85: “The Chameleon Strikes In The Dark” – The Thing
Is this a podcast, or is it merely pretending to be? It’s 2020, so we’re celebrating the holidays a little differently this year. We’ve swapped twitching tentacles for twinkling lights, exploding wolfdogs for red-nosed reindeer, lighting killer space beasts aflame for roasting chestnuts, and a creeping existential dread for jolly good cheer. Ho, ho, ho!
The 1980s saw a revival of 50s sci-fi B-movies, with notable remakes offering similarly bizarre chills and thrills with one major upgrade — some of the most stomach-churning special effects ever put to the screen. John Carpenter’s THE THING (1982) is a horror staple now, but it wasn’t so warmly received when it opened for audiences who had just fallen in love with Spielberg’s cuddly alien pal E.T., and Carpenter’s career never fully recovered.
We discuss how late 20th century horror masters took the traditions of drive-in camp classics and made them their own with gross-out gore and cringey body horror, then hunker down and contend with The Thing in all its goopy, arm-chomping glory. Did Carpenter’s classic deserve to be left out in the cold? Or was it a masterpiece merely imitating a box office bomb? Zip up your parka, secure your blood bags, and prepare for a not-so-silent night, because this is one story of immaculate reproduction that isn’t so blessed.
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54: “…And I’m All Out Of Bubblegum” – 80s Dystopias Part 2
The 1980s may not have been quite as bleak as 1984 predicted, but the Reagan era did see plenty of doom and gloom in entertainment, from Mad Max and Blade Runner to The Terminator and RoboCop. In When We Were Young’s latest episodes, Reel Gents podcast host Travis Dukelow joins us to dissect a cornucopia of dystopias unleashed in the 80s.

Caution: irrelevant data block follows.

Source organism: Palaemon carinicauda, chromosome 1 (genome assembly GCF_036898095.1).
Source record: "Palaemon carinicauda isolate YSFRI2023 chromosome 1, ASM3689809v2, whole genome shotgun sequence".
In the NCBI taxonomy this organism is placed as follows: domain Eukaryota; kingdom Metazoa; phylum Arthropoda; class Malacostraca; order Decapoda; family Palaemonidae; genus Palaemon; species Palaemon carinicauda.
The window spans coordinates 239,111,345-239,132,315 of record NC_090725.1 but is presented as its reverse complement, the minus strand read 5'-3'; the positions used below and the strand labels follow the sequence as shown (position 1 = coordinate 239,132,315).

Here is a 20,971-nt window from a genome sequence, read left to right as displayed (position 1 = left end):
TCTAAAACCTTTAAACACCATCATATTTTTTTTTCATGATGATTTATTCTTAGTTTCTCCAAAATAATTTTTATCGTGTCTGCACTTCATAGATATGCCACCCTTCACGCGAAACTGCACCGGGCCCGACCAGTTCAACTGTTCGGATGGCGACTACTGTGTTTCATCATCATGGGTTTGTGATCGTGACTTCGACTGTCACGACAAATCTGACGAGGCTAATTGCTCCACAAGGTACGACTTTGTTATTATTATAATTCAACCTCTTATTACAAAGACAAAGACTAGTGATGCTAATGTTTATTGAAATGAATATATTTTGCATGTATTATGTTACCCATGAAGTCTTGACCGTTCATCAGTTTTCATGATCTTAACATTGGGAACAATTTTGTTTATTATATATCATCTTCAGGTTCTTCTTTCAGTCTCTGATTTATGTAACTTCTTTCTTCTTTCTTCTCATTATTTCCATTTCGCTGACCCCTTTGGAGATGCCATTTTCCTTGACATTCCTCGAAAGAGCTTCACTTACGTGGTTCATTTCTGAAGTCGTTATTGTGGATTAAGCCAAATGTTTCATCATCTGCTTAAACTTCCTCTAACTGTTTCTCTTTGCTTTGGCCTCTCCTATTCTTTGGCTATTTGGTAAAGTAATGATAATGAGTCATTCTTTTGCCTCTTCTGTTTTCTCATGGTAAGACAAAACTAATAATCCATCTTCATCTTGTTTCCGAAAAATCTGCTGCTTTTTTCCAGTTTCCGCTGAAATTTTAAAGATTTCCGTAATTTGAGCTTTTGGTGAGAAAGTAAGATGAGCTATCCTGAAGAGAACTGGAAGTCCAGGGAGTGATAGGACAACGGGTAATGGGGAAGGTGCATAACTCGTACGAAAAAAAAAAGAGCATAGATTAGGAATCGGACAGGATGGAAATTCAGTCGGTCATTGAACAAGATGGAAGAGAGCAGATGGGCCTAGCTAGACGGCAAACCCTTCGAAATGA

In Part One, we cover Terry Gilliam’s legendary BRAZIL (1985), which takes several cues from Orwell’s 1984 and adds a healthy dollop of dryly absurd British humor. Jonathan Pryce stars as meek cog-in-the-machine Sam Lowry, whose heroic fantasies offer the only hope of escape from a dreary, duct-ravaged world — at least, until Robert De Niro shows up as the world’s most swashbuckling repairman. If your vision of the future involves Christmastime, lobotomies, plastic surgery gone awry, and terrorism, this is the dystopia for you!
If you prefer a more scathing satire of consumerism and media, however, look no further than John Carpenter’s camp classic THEY LIVE (1987), discussed in Part Two of this episode. It stars wrestler Roddy Piper as John Nada, a down-on-his-luck drifter who suddenly learns that roughly half of America’s population is being brainwashed by television — and the other half are aliens. This cult favorite features magic sunglasses, excessive ass-kicking, and absolutely no bubblegum — and yet feels strangely prescient about the state of the world in 2018.
Is it 1984 yet? Join us for this two-part dystopic extravaganza before the inevitable collapse of society renders podcasts obsolete!
When We Were Young is a podcast devoted to the most beloved pop culture of our formative years (roughly 1980-2000). Join us for a look back to the past with a critical eye on how these movies, songs, TV shows and more hold up now. You can follow us on Twitter and Instagram at @WWWYshow, on Facebook at Facebook.com/WWWYShow and you can email us your episodes suggestions at email@example.com. Don’t forget to subscribe and review us on iTunes!
Help us defray the costs of creating this show, which includes purchasing movies/shows/music to review, delivery food to eat our feelings, and producing & editing in-house at the MFP Studio in Los Angeles, California, by donating to our Patreon account at patreon.com/WhenWeWereYoung.